Link: https://en.wikipedia.org/wiki/Sapphire


If you are the type of person that likes to acquire ONLY THE FINEST THINGS and in particular jewelry that would have been fit to grace any of the top jewelry houses in the World, then this (and the Collections many other pieces) is for you !

CHECK OUT THE SAPPHIRE AND DIAMOND RING ALSO IN THIS COLLECTION....TO MAKE A SET !!

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KINDLY PLEASE NOTE:

For Security Reasons and because of the value of this (and all our other jewelry) WE DO NOT KEEP ANY JEWELRY AT OUR SHOWROOMS.

All our jewelry is held in a safety deposit box in a Dallas Bank.

It is for this reason, that we require any interested buyer to:

(1) contact us in advance, giving 48 hours notice of a potential viewing,

(2) clearly indicate the piece or pieces they are interested in viewing, and

(3) agree on a mutually agreeable viewing 'venue', suitable and secure for any such viewing.

In the event of agreeing to purchase........possession of the piece will not be given over to the purchaser until such time as 'funds' have FULLY CLEARED in our Bank Account.

PERSONAL & INTERNET SALES: The onus is entirely on the buyer to verify the authenticity of the piece and its description by us.

We have used our best endeavors to describe the items correctly, based on the information provided to us.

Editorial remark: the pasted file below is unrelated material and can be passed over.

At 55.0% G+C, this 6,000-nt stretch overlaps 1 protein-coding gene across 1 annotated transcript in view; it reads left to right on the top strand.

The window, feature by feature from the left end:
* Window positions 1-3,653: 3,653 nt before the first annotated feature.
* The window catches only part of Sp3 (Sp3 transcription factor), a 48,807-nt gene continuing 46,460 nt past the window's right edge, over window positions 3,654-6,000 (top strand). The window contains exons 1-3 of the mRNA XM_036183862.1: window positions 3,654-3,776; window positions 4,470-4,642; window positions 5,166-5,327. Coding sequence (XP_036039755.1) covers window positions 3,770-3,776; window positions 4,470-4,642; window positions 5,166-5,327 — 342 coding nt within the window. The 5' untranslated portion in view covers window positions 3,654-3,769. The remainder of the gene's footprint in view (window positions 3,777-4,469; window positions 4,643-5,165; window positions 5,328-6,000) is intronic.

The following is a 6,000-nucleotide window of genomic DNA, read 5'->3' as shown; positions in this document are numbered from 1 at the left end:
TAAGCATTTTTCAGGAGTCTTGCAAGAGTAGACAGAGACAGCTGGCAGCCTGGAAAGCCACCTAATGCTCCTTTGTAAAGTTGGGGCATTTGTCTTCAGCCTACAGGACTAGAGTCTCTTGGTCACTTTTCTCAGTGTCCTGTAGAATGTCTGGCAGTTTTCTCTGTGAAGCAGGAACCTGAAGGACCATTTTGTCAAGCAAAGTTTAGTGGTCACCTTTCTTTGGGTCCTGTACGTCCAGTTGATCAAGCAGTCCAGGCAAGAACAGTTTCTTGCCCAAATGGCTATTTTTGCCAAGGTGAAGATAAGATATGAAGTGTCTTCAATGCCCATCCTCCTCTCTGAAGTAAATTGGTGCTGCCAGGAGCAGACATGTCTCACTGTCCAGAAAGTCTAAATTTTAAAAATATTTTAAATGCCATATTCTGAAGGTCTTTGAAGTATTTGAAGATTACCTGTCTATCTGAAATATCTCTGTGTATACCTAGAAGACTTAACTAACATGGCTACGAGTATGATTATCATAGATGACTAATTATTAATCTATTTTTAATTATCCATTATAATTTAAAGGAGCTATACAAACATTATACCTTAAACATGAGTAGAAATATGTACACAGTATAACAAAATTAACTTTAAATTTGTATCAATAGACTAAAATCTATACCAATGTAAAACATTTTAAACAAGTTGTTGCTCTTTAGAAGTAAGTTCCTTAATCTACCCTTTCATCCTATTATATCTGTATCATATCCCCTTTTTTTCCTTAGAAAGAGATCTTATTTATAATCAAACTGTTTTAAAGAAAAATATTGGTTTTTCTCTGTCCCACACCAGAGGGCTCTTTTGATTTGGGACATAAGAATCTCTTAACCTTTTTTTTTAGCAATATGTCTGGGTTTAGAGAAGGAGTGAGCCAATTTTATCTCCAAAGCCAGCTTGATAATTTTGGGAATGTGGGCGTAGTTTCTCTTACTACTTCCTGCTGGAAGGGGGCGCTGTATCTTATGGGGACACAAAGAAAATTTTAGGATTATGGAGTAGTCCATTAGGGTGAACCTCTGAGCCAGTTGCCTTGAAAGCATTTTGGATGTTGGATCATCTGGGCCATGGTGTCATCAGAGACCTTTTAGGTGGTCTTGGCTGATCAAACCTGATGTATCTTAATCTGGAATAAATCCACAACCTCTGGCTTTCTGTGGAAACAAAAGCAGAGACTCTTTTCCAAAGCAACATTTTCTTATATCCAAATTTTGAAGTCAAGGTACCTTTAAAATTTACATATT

In some cases, we will provide the buyer with a professional Certificate of Authenticity and appraisal report.

Where we have such a Report we will post in online on our Website in the individual item's post.

Internet Buyers who purchase, without viewing, do so entirely at their own risk without further recourse to us the Seller.

ANY SALE OVER $3,000 USD CANNOT BE COMPLETED BY PayPal or Credit Card and can only be completed by CASH, CASHIERS CHECK or BANK TRANSFER.

SALES UNDER $3,000 USD CAN BE COMPLETED BY PayPal or Credit Card.

By clicking and using the PayPal Button for items over $3,000 will be treated as a non-refundable deposit on items, with the balance to be discharged as per agreement on form of payment by email.

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Art Deco Kashmir Sapphire (1k each) & (2ct each) White Diamonds on Platinum Pair of Earrings.

Provenance: From our PRIVATE FINE JEWELRY COLLECTION.

Price: $25,000.00. Sale Price Now: $20,000.00